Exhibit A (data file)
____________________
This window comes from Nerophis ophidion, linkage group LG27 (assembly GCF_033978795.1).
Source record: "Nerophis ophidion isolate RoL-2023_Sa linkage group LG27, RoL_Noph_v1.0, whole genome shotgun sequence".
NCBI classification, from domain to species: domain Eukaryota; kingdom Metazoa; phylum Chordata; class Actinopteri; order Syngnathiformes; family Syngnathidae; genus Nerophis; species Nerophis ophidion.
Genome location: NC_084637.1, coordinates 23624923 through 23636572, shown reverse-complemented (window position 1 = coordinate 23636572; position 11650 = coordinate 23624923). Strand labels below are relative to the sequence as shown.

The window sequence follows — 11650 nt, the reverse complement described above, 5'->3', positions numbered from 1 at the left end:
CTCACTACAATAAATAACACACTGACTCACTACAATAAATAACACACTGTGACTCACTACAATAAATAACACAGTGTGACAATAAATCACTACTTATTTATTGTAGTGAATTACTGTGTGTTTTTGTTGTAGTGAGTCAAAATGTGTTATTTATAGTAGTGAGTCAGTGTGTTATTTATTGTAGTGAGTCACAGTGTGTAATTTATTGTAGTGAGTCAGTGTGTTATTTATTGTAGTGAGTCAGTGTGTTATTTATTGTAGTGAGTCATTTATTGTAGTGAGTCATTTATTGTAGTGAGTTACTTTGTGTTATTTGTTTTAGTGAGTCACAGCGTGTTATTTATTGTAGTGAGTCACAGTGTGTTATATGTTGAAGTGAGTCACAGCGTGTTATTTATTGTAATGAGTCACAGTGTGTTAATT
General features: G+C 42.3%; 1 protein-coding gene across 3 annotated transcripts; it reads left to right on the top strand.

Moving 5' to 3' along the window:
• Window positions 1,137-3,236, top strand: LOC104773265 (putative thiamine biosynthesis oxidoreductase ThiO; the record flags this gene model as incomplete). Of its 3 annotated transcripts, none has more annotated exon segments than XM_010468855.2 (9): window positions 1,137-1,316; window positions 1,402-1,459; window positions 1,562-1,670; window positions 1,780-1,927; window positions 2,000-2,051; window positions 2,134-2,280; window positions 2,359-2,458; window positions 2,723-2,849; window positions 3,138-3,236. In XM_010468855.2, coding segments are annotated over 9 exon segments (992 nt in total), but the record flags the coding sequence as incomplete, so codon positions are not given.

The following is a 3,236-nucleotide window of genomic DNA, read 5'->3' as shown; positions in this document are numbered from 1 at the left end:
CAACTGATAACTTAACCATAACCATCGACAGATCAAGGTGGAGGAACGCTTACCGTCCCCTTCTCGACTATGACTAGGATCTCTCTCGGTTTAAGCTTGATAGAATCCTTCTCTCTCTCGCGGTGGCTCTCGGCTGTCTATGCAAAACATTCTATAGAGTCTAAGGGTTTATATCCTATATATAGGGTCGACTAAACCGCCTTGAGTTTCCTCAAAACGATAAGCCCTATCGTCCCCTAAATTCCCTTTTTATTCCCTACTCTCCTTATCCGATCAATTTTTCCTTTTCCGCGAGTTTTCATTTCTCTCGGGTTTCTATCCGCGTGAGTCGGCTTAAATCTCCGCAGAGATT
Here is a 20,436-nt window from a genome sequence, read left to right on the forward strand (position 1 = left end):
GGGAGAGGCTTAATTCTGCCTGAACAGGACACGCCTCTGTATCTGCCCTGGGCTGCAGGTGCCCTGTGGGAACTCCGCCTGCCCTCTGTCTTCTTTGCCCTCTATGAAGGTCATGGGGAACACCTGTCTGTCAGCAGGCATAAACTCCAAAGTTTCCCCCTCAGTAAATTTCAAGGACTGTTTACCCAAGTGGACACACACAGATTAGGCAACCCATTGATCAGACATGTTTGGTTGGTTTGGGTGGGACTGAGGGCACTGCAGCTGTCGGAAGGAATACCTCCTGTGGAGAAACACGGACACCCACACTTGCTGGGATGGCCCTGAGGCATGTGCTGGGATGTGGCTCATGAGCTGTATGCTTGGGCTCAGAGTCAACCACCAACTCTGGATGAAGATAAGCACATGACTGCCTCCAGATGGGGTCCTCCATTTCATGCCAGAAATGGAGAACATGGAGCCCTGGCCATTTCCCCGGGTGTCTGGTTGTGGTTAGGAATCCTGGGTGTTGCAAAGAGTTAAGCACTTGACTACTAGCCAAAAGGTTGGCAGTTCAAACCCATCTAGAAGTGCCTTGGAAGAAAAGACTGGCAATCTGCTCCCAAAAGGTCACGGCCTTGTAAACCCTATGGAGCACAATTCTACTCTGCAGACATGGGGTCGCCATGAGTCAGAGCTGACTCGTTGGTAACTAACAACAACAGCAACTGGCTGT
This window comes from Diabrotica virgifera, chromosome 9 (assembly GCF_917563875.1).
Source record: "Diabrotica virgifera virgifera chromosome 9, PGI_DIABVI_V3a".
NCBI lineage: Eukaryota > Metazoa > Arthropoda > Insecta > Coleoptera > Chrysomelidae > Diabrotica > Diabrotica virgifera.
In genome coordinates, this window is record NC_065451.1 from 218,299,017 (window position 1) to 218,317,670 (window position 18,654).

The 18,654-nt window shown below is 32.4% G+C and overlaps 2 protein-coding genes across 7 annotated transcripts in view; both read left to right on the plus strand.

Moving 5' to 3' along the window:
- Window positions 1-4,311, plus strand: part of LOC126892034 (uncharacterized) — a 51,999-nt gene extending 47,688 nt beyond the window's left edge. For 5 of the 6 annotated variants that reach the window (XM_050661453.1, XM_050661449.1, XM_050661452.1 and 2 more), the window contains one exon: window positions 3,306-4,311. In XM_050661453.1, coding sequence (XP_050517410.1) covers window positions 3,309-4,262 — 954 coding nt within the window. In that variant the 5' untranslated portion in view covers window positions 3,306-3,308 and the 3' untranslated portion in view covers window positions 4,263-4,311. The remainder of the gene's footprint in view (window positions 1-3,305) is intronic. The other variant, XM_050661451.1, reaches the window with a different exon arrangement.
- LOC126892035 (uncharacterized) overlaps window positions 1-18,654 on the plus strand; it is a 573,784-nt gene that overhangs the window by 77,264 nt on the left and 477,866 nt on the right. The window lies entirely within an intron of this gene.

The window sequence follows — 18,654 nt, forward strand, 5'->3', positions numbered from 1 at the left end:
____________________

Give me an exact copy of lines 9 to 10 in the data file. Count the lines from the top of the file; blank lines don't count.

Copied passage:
• Window positions 1,137-3,236, top strand: LOC104773265 (putative thiamine biosynthesis oxidoreductase ThiO; the record flags this gene model as incomplete). Of its 3 annotated transcripts, none has more annotated exon segments than XM_010468855.2 (9): window positions 1,137-1,316; window positions 1,402-1,459; window positions 1,562-1,670; window positions 1,780-1,927; window positions 2,000-2,051; window positions 2,134-2,280; window positions 2,359-2,458; window positions 2,723-2,849; window positions 3,138-3,236. In XM_010468855.2, coding segments are annotated over 9 exon segments (992 nt in total), but the record flags the coding sequence as incomplete, so codon positions are not given.

The following is a 3,236-nucleotide window of genomic DNA, read 5'->3' as shown; positions in this document are numbered from 1 at the left end: